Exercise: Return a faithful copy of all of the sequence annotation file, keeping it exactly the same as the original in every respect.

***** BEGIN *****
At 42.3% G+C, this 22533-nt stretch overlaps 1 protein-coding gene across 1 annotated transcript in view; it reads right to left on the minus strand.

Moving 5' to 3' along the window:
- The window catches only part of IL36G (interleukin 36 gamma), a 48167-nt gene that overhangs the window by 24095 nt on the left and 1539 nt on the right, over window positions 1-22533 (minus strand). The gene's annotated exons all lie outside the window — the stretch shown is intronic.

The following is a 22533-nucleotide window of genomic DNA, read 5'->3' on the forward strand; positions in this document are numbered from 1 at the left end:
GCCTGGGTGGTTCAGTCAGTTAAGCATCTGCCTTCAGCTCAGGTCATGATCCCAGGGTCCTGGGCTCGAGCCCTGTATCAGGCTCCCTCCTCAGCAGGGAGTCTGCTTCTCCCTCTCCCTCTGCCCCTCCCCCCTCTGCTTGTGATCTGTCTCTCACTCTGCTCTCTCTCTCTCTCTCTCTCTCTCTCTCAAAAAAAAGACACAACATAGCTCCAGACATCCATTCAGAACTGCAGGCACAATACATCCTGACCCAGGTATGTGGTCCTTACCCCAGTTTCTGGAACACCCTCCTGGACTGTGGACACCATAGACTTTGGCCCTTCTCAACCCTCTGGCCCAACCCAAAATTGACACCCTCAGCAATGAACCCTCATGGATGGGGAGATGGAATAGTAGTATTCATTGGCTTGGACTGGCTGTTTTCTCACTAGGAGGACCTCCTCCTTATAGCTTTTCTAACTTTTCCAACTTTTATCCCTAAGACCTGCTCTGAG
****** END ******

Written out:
At 42.3% G+C, this 22533-nt stretch overlaps 1 protein-coding gene across 1 annotated transcript in view; it reads right to left on the minus strand.

Moving 5' to 3' along the window:
- The window catches only part of IL36G (interleukin 36 gamma), a 48167-nt gene that overhangs the window by 24095 nt on the left and 1539 nt on the right, over window positions 1-22533 (minus strand). The gene's annotated exons all lie outside the window — the stretch shown is intronic.

The following is a 22533-nucleotide window of genomic DNA, read 5'->3' on the forward strand; positions in this document are numbered from 1 at the left end:
GCCTGGGTGGTTCAGTCAGTTAAGCATCTGCCTTCAGCTCAGGTCATGATCCCAGGGTCCTGGGCTCGAGCCCTGTATCAGGCTCCCTCCTCAGCAGGGAGTCTGCTTCTCCCTCTCCCTCTGCCCCTCCCCCCTCTGCTTGTGATCTGTCTCTCACTCTGCTCTCTCTCTCTCTCTCTCTCTCTCTCTCAAAAAAAAGACACAACATAGCTCCAGACATCCATTCAGAACTGCAGGCACAATACATCCTGACCCAGGTATGTGGTCCTTACCCCAGTTTCTGGAACACCCTCCTGGACTGTGGACACCATAGACTTTGGCCCTTCTCAACCCTCTGGCCCAACCCAAAATTGACACCCTCAGCAATGAACCCTCATGGATGGGGAGATGGAATAGTAGTATTCATTGGCTTGGACTGGCTGTTTTCTCACTAGGAGGACCTCCTCCTTATAGCTTTTCTAACTTTTCCAACTTTTATCCCTAAGACCTGCTCTGAG